Shared by Todd Suomela, 7 saves total
Shared by Todd Suomela, 1 save total
Shared by Todd Suomela, 4 saves total
Review of Trainwreck by Sady Doyle
In the early days of the United States, colonists imported from England a set of regulations that were ostensibly meant to maintain the public peace. They were called, collectively, “common scold” laws, and they targeted women—it was almost always women—who had a habit of loudly quarreling with their neighbors.
My research was the first empirical study of creepiness, and I had a hunch that feeling creeped out might have something to do with ambiguity—about not really being sure how to react to a person or situation.
We recruited 1,341 volunteers ranging in age from 18 to 77 to fill out an online survey. In the first section of the survey, our participants rated the likelihood that a hypothetical “creepy person” would exhibit 44 different behaviors, such as unusual patterns of eye contact or physical characteristics like visible tattoos. In the second section of the survey, participants rated the creepiness of 21 different occupations, and in the third section they simply listed two hobbies that they thought were creepy. In the final section, participants noted how much they agreed with 15 statements about the nature of creepy people.
The results indicated that people we perceive as creepy are much more likely to be males than females (as are most clowns), that unpredictability is an important component of creepiness and that unusual patterns of eye contact and other nonverbal behaviors set off our creepiness detectors big time.
Sentiment analysis is far from a polished technology. “The computer’s understanding of natural language is still bad,” says Liu. “Accuracy is not very easy.” A research project that tested basic analysis tools on a trove of emails sent between developers of an open-source server software suite only had a maximum accuracy rate of 30 percent. (Interestingly, when two people tried to determine the emotions expressed in 50 emails, they could only agree on three-quarters of them, says Tourani Parastou, the main author of the research paper at Polytechnique Montréal.)
The human element still remains an important check on emotion-sensing algorithms. Even IBM’s 3-year-old Social Pulse software is bolstered by human eyes: A small team of analysts routinely examine the trends it identifies to make sure it got them right before sending them up the chain to management.
Of course, the “personality contest” narrative isn’t new. Ronald Reagan’s charisma and Bill Clinton’s ability to connect with voters are, in the folklore, key to their electoral success. Because Trump and Clinton’s difficulties seem particularly acute, many assume that voters’ sense of their personalities will decide who reaches the White House.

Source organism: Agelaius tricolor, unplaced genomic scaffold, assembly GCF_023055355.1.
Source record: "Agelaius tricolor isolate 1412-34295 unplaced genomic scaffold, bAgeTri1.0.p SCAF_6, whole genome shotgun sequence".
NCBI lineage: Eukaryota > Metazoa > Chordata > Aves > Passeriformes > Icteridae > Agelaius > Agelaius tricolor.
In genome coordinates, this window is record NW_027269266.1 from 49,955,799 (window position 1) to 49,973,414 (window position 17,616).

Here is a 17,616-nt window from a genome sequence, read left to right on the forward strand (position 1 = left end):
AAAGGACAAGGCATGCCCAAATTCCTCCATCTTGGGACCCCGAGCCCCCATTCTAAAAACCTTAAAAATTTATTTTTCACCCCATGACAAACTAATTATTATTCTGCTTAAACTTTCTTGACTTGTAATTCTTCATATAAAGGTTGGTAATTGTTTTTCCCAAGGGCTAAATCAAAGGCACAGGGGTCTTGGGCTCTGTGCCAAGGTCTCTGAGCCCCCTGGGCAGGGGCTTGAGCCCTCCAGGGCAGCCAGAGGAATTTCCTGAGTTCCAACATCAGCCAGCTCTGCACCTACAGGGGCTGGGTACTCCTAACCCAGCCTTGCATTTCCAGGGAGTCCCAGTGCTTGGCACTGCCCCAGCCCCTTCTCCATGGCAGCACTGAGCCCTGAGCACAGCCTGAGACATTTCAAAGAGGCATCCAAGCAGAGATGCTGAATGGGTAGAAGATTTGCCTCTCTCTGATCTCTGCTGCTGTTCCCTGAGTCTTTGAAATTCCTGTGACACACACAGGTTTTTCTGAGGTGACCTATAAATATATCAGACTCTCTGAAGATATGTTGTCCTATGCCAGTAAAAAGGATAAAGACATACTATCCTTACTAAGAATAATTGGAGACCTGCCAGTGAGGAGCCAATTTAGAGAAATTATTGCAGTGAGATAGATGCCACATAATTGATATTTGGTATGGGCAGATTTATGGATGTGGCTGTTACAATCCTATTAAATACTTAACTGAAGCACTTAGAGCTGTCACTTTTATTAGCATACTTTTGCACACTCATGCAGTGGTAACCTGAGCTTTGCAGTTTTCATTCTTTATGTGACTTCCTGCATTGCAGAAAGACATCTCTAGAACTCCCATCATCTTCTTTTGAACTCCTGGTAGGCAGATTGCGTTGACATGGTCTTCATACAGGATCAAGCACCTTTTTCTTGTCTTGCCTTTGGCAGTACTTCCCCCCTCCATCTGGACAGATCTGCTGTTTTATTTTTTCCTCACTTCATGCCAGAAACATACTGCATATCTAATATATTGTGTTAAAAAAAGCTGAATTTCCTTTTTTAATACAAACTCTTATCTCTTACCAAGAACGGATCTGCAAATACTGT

But that theory is often wrong. In a new paper, I show that over the last 60 years, presidential candidates’ personal attributes have actually become less important to voters and less correlated with election outcomes.
So, what really matters? Policy, group affiliations and ideology.
Or to be more direct: Presidential elections are rarely won or lost these days on the basis of candidate personality.
In our increasingly polarized politics, people have come to hold more black-and-white views of the candidates — and judge personal character through the lens of political bias. Marc Hetherington, Meri Long and Thomas Rudolph find more and more polarization in ratings of recent candidates’ honesty, competence and leadership in recent elections, with voters assessing those traits based on party.
Political Connections and the Informativeness of Insider Trades by Alan D. Jagolinzer, David F. Larcker, Gaizka Ormazabal, Daniel J. Taylor :: SSRN
"This paper examines the relation between political connections and informed trading by corporate insiders in the context of the Financial Crisis. The unprecedented magnitude of government intervention, the substantial impact of this intervention on firm value, and the political nature of the intervention provide a powerful setting to examine the relation between political connections and informed trading. Consistent with political connections providing corporate insiders with an information advantage, we find strong evidence of a relation between political connections and the informativeness of their trades. Consistent with this relation stemming from private information related to government intervention, we find the relation is strongest during the period in which TARP funds were dispersed, and strongest among politically connected insiders at banks that received TARP funds. Examining insider trades around the announcements of TARP infusions, we find evidence of significant trading thirty days in advance of the announcement, and that these trades predict the market reaction to the announcement. Notably, we find these relations are present only for the trades of politically connected insiders. Overall, our results suggest that politically connected insiders had an information advantage during the Crisis and traded to exploit this advantage."
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